“It is amazing how complete is the delusion that beauty is goodness.” – Leo Tolstoy
Yes, complete is the delusion of beauty since goodness can never be unnecessary. Superfluous maybe, but true art only exists in the divine. Lest we forget artist as universe’s play thing (not adhering to the bondage of Piscean misconception, of course); the artist is meant to joyfully and uninhibitedly create. Some of us were put here for a reason, you know.
Beauty delights the sight and lifts the soul, which is why we should surround ourselves with beautiful things no matter the circumstance. Canadian fine artist Andrea Stajan-Ferkul believes in the essential beauty of women and understands that women feel better when they’re beautifully dressed. What a woman wears an extension of herself, art and woman alike an expression of the divine. If you haven’t heard already, the divine feminine is going to save the world, on paintings, in your clothes and all around you. If you haven’t done so already, get acquainted.
While she’s always been creative, Stajan-Ferkul never intended to be a fine artist. She studied illustration and design, and then worked in the fashion advertising industry before shifting her focus to fine art. When everything turned digital, she reassessed her direction in life and stumbled upon emitting a new signal. She let go and trusted in all that is good in the universe, and poof, the universe opened a portal to painting. Fashion just happened to be her niche.
For those of you afraid to leave your 9-5, take heart; in this world, you only struggle as much as you want to. Brilliance exists to be received, fine artists like Stajan-Ferkul exist to receive it. Her work is not exclusive to fashion, though it remains a recurring theme in her subject matter. “The painting subjects intrigue me the same as they do you,” she says. Her works reveal an aesthetic genius that captures heart and bravado all in one breath. She’s that woman, and through her, so are you.
Indeed the dresses on dressforms seem to live and breathe, leaving the viewer to wonder about who wears the dress. Has its woman recently stepped away? Something of her personality or perfume lingers. She’s human, this woman, delicate yet fierce. She represents anyone. You can’t help but envision yourself in the dress…
Stajan-Ferkul believes that beauty exists in contradictions and says it can be found in the powerful aesthetic of glamour, as well as the charm of imperfection. Many of her fashion-centric works reflect this perspective as she explores perception of style and elegance as a whole, and its role in contemporary life.
As a staunch supporter of all that is good in the world, I found it challenging for the longest time to get comfortable with paradox until I discovered judgment surrounding contradictions exists only in duality. Of course the beauty of art is both divine and “unnecessary.” There’s no rat race to get to it. Divine beauty transcends the truth/ego paradigm and cannot be defined in the bounds of black or white. This basically lets us off the hook for being first creative, and second materialistic. We are material beings on a material plane. Let’s take a moment to celebrate via the creation and appreciation of art. Foolish consumerism notwithstanding, obviously we’re ‘allowed’ to collect beautiful treasures. Beauty, after all, is an experience. We’re supposed to treasure experience, right?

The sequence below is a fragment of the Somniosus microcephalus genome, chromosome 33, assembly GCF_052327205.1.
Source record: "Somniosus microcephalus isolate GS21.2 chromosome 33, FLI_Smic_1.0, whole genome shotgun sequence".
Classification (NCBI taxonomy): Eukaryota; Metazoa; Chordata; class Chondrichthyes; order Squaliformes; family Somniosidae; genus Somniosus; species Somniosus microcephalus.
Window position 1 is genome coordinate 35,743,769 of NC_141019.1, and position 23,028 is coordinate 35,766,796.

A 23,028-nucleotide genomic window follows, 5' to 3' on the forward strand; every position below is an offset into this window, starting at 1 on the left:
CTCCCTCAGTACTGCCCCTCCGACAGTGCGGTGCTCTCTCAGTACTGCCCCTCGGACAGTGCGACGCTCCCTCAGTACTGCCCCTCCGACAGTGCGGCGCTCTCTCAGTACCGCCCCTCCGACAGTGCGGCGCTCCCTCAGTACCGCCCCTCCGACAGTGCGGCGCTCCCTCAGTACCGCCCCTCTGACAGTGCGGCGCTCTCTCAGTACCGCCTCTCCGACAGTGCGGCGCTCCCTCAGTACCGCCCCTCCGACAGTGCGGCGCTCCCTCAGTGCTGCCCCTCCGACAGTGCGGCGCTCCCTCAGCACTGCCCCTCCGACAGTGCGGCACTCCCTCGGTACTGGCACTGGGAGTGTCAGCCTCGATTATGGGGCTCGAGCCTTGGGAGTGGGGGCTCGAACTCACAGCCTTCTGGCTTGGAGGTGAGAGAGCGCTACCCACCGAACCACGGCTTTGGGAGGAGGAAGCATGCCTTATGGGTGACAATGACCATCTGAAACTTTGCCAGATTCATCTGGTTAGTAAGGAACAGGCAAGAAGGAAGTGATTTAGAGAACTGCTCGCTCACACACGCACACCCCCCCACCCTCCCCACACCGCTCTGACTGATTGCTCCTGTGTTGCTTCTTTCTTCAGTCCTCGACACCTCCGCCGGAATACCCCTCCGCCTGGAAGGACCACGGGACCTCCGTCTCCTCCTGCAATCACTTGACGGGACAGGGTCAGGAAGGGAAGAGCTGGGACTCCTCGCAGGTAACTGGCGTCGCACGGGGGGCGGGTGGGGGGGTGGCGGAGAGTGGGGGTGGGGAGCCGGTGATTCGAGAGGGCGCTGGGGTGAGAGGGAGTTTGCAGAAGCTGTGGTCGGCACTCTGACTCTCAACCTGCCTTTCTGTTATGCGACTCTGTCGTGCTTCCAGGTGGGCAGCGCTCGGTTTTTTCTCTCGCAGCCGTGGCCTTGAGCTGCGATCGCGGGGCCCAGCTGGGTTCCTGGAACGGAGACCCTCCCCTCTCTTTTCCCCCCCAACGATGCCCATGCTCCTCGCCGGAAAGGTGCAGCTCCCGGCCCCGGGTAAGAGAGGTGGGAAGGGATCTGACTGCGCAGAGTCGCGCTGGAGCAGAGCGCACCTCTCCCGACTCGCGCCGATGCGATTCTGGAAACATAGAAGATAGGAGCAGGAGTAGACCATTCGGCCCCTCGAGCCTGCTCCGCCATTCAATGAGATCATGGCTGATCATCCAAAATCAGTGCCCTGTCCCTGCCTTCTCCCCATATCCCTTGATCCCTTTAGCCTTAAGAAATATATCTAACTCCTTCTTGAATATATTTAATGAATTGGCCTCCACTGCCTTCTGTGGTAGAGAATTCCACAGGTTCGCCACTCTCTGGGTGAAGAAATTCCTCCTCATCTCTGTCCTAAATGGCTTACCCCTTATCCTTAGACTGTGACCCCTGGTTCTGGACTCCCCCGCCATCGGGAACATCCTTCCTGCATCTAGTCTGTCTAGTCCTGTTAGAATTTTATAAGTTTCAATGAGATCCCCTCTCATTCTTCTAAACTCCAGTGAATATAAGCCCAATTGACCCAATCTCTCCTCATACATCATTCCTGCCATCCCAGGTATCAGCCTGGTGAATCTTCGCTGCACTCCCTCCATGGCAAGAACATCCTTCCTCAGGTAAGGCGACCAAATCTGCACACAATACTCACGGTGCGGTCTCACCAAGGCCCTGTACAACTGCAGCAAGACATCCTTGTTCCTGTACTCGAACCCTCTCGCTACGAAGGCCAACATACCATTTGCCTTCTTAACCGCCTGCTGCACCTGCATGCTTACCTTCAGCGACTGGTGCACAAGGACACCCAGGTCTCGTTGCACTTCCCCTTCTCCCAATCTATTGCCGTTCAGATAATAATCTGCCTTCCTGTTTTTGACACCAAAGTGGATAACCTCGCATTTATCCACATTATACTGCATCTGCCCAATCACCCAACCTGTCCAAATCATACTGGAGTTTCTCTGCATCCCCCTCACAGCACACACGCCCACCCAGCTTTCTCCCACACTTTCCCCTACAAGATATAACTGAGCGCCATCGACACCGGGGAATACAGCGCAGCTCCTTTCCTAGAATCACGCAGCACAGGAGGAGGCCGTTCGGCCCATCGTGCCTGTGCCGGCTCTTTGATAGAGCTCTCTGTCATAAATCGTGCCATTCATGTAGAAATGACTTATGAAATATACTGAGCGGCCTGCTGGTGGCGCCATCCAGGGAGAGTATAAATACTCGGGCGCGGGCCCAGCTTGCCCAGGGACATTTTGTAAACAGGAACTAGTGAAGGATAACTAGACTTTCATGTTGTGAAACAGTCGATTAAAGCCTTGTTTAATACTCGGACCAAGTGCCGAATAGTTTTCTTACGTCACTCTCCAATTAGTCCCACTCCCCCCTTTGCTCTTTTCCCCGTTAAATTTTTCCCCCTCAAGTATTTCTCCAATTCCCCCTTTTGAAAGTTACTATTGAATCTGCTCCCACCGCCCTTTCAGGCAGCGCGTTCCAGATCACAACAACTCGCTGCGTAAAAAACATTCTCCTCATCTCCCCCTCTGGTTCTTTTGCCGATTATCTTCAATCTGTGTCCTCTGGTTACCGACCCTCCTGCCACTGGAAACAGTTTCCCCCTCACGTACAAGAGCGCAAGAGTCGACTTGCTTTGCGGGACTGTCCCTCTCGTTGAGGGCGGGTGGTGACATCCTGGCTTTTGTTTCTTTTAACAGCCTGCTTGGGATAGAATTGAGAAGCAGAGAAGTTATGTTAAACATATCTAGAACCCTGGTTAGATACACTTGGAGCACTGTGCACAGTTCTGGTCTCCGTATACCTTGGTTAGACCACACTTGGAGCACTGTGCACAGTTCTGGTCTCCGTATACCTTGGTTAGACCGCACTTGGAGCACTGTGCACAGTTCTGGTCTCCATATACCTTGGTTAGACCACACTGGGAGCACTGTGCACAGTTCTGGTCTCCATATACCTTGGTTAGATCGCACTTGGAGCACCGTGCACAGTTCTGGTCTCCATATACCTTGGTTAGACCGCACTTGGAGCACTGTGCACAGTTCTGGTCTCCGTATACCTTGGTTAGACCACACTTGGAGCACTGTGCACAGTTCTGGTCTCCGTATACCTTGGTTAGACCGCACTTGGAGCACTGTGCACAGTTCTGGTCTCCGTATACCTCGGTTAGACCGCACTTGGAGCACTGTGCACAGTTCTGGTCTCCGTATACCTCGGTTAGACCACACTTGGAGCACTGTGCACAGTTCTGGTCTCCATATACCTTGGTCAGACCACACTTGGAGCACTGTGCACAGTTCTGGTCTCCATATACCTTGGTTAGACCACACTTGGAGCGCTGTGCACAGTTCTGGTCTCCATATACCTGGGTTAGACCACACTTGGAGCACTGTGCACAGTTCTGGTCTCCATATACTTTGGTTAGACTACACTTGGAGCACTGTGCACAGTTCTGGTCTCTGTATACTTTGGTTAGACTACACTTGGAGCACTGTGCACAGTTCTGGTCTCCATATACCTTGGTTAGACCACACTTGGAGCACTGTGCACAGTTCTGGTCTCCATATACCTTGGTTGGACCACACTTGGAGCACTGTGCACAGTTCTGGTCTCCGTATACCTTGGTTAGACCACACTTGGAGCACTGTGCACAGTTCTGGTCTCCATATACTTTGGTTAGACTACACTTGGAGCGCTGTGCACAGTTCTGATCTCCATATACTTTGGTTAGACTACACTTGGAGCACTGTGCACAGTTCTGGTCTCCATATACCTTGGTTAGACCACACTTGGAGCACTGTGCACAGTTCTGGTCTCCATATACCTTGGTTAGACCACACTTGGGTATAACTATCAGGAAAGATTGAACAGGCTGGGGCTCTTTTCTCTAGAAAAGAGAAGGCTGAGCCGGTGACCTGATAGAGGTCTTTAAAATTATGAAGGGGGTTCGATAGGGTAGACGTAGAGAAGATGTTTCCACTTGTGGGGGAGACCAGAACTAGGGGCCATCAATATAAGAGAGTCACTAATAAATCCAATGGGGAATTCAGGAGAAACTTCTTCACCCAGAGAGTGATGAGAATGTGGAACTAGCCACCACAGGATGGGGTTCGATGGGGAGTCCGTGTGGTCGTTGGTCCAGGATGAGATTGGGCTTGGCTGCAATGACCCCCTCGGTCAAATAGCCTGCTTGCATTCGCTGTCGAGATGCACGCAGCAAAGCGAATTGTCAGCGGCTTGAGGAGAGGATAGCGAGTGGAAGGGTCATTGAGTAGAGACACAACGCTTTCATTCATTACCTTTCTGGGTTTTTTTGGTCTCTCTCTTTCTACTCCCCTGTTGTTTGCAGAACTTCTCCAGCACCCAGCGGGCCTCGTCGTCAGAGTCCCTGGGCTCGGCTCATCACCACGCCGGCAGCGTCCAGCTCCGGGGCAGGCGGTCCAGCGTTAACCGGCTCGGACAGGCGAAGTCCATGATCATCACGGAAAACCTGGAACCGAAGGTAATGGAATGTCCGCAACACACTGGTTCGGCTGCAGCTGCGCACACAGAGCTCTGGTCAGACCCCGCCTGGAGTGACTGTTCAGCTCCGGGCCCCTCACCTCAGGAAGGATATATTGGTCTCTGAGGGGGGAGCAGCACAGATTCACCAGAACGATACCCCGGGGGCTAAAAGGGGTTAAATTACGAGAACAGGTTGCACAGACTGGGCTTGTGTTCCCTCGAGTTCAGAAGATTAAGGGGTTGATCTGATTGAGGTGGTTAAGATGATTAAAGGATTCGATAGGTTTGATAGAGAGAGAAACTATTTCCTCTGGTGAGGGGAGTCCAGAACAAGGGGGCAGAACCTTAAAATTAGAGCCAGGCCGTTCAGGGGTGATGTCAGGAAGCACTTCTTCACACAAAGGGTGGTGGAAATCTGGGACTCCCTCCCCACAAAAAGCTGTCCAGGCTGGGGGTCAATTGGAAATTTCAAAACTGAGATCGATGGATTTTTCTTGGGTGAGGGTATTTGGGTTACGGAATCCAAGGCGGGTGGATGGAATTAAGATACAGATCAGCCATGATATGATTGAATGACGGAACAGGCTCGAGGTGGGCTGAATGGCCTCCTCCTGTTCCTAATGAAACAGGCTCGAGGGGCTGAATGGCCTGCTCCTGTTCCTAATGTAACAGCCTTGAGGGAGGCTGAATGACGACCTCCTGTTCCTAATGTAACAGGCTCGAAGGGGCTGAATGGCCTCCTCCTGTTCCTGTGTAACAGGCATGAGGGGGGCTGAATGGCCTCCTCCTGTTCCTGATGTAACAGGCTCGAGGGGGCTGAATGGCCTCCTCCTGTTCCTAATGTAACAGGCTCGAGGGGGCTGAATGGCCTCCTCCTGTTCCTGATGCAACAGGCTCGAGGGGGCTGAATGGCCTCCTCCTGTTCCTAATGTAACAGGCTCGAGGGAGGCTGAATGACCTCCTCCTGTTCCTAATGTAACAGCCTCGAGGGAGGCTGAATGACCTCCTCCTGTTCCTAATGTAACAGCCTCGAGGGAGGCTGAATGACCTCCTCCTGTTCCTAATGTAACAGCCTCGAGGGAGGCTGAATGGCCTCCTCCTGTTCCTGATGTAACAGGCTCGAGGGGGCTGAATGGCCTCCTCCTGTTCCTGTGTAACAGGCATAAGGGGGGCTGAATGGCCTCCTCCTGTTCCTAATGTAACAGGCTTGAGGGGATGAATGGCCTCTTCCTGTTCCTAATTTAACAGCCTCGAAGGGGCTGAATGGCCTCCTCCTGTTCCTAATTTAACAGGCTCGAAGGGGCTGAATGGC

Vintage illustrations like Puttin’ on the Ritz and Uptown Girl allow the viewer to experience the wild and hypnotic nature of women, and reflect an era of glamour when illustrators captured the spirit of the movement. This is what a woman looks like when she feels sexy. This is what she feels like. She remains live yet still as her emotions dance about her on the canvas. Your emotions dance about you. Sit back, relax; she’ll take you someplace good.
The white ballerina-esque dress in Beautiful Mess assumes the beauty of imperfection and is exactly that: a beautiful mess. We begin to understand and embrace the divine order of chaos as we’re swept away in its seductive play. Personally I would like to prance through airport security in this dress.
Cocktails in Emerald City features a rich, green dress worn by Michaelle Jean (former Governor General of Canada) at a cultural event at Rideau Hall in Quebec where Stajan-Ferkul had the honour of exhibiting her artwork. “While looking radiant in a magnificent green ensemble,” says Stajan-Ferkul, “it was her inner radiance that struck me most, graciously moving the spotlight off herself and onto my paintings.” Imagine floating into a room flush with admirers like a goddess. She has no legs, but damn, that’s a nice dress.
Stajan-Ferkul has spent years exploring colour and texture, and mixing traditional art processes with mixed media techniques. In the beginning her paintings were more illustrative, but over the years her focus has turned to fine art. Small works have grown larger and larger, with featured works ranging from 30”x60” to 36”x40”. Life size pieces can be found setting rooms and holding spaces around the globe.
While the art and styles collaborate in their timelessness, her emphasis is always on bringing the emotional and intuitive elements of the theme to the piece. It’s as if each piece is a mirror reflecting back at you your own unique fabulousness, the experience curiously therapeutic. Did Stajan-Ferkul just crawl into your psyche and somehow make you feel good about yourself? Yes, this is exactly what she did, and she brought her pillow bed with her. Fine artist by day, Stajan-Ferkul is a true art therapist by night.
INSIDE NICHE Magazine Inspiration Issue 2013